HOME TheInfoList.com
Providing Lists of Related Topics to Help You Find Great Stuff

Wade–Giles
Wade–Giles (/ˌweɪd ˈdʒaɪlz/), sometimes abbreviated Wade,[citation needed] is a romanization system for Mandarin Chinese. It developed from a system produced by Thomas Wade, during the mid-19th century, and was given completed form with Herbert A. Giles's Chinese–English Dictionary of 1892. Wade–Giles was the system of transcription in the English-speaking world for most of the 20th century. Wade-Giles is based on Beijing dialect, whereas Nanking dialect-based romanization systems were in common use until the late 19th century. Both were used in postal romanizations (romanized place-names standardized for postal uses). In mainland China it has been mostly replaced by the Hanyu Pinyin romanization system, with exceptions for the romanized forms of some locations, persons and other proper nouns
[...More...]

Taiwanese Language Phonetic Alphabet
Taiwanese may refer to:Something from or related to Taiwan
Taiwan
(Formosa) Taiwanese aborigines, the indigenous people of Taiwan Han Taiwanese, the Han people of Taiwan
[...More...]

Wenzhounese Romanisation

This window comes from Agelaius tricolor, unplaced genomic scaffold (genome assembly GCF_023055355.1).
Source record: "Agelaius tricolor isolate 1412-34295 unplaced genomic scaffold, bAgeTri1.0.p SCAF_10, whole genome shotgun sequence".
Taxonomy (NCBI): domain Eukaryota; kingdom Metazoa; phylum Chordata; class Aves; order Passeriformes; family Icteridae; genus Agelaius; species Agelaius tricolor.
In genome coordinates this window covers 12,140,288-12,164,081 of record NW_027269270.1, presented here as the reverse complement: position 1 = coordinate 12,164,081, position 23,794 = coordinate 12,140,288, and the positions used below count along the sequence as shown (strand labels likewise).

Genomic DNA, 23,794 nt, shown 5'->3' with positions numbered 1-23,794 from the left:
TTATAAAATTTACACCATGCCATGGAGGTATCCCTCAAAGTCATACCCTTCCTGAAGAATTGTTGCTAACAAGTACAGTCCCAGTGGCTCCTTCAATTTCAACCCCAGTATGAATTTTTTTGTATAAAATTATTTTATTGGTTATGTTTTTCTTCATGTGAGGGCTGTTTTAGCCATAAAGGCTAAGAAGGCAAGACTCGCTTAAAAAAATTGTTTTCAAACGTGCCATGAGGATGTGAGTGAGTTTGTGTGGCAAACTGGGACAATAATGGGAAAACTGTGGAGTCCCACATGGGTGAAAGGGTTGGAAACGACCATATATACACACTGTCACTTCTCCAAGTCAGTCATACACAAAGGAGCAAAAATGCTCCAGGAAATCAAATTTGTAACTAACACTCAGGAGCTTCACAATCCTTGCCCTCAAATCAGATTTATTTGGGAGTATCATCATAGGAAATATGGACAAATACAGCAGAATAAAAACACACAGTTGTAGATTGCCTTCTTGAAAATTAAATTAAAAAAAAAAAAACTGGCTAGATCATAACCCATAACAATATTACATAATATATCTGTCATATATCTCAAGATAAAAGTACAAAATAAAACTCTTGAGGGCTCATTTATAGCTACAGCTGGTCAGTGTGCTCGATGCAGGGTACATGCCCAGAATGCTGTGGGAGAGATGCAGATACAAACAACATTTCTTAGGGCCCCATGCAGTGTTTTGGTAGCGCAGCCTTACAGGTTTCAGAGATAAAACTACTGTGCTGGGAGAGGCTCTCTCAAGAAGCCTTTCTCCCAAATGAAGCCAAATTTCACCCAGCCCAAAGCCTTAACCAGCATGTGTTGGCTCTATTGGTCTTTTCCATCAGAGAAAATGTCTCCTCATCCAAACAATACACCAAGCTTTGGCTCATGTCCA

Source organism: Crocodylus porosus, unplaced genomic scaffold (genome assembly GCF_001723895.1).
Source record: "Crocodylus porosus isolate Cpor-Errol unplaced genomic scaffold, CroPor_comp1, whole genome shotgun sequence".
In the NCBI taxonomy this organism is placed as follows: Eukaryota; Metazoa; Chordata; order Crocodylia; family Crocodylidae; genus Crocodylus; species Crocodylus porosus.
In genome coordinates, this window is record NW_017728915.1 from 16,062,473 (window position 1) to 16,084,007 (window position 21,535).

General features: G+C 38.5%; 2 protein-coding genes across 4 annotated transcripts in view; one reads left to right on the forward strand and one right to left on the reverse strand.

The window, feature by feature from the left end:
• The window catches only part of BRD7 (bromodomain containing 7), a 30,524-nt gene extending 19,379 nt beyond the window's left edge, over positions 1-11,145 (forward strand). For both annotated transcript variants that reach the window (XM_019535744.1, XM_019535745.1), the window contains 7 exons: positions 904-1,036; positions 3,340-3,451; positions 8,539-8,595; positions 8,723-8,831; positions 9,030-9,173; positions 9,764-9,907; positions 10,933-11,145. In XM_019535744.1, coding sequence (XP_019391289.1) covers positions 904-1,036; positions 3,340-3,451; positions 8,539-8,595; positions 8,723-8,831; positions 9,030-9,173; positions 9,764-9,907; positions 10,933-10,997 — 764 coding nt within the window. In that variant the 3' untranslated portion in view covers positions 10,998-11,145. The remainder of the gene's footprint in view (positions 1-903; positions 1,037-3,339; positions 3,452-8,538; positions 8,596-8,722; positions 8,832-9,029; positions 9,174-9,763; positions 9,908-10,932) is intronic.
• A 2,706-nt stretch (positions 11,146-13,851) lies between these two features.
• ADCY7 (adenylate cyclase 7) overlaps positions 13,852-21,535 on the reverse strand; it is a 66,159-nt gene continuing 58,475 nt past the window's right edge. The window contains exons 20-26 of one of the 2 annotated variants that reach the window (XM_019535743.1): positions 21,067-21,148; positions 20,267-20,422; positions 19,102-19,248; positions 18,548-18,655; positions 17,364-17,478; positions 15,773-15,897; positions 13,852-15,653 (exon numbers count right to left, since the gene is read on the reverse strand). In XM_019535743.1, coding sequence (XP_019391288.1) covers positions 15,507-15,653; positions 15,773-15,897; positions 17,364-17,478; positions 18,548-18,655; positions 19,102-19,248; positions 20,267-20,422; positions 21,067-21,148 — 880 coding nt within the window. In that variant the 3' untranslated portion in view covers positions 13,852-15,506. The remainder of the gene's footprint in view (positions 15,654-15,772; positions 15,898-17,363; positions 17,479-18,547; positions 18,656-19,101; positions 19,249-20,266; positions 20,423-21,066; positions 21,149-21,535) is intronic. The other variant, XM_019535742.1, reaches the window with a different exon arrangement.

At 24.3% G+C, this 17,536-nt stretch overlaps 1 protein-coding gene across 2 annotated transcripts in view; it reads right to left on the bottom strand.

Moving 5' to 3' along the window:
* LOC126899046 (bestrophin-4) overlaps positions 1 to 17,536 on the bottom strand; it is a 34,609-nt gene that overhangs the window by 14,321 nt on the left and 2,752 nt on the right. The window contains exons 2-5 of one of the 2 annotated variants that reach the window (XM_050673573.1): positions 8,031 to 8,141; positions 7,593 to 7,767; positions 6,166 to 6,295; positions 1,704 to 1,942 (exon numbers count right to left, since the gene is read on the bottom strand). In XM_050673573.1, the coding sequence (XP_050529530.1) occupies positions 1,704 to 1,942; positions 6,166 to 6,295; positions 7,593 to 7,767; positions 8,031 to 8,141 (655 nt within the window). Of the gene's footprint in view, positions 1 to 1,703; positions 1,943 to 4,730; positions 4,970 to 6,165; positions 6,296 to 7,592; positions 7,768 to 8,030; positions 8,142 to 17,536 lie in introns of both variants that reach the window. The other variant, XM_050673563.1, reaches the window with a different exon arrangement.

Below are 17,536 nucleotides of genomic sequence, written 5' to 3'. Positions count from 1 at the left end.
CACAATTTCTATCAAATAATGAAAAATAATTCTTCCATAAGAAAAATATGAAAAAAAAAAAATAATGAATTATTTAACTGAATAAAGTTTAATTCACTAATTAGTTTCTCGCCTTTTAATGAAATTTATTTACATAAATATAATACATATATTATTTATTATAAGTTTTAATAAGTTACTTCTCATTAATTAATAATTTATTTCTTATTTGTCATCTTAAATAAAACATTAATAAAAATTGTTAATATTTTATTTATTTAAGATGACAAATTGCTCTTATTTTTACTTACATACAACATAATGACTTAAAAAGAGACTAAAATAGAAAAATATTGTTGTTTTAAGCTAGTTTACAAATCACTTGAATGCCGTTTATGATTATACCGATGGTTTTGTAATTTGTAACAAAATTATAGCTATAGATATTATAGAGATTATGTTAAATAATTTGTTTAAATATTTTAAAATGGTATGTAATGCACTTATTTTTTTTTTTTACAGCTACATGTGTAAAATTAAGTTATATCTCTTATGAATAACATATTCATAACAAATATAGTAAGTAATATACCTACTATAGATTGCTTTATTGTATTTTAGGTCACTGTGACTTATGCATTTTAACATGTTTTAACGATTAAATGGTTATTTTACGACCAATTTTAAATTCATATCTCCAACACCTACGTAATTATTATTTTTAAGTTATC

Romanisation
Romanisation
of the Wenzhou dialect of Wu Chinese, part of the greater Ōu (simplified Chinese: 瓯; traditional Chinese: 甌) grouping of Wu dialects centred on the city, refers to the use of the Latin alphabet to represent the sounds of the dialect group.Contents1 Early romanisation 2 Contemporary2.1 Rhymes 2.2 Initials3 Native perspectives 4 See also 5 ReferencesEarly romanisation[edit] The first instance of Wenzhounese romanisation begins with the language documentation efforts of Christian missionaries who translated the Bible into many varieties of Chinese in both Chinese characters and in phonetic romanisation systems based largely on the Wade-Giles system
[...More...]

Guangdong Romanization
Guangdong
Guangdong
Romanization refers to the four romanization schemes published by the Guangdong
Guangdong
Provincial Education Department in 1960 for transliterating Cantonese, Teochew, Hakka, and Hainanese. The schemes utilized similar elements with some differences in order to adapt to their respective spoken varieties. In certain respects, Guangdong
Guangdong
romanization resembles pinyin in its distinction of the alveolar initials z, c, s from the alveolo-palatal initials j, q, x, and in its use of b, d, g to represent the unaspirated stop consonants /p t k/. In addition, it makes use of the medial u before the rime rather than representing it as w in the initial when it follows g or k. Guangdong
Guangdong
romanization makes use of diacritics to represent certain vowels. This includes the use of the circumflex, acute accent, and diaeresis in the letters ê, é, and ü, respectively
[...More...]

picture info

Wu Chinese
Wu (Shanghainese: [ɦu˨˨ ɲy˦˦]; Suzhou
Suzhou
dialect: [ɦəu˨˨ ɲy˦˦]; Wuxi
Wuxi
dialect: [ŋ˨˨˧ nʲy˨˨]) is a group of linguistically similar and historically related varieties of Chinese primarily spoken in the whole city of Shanghai, Zhejiang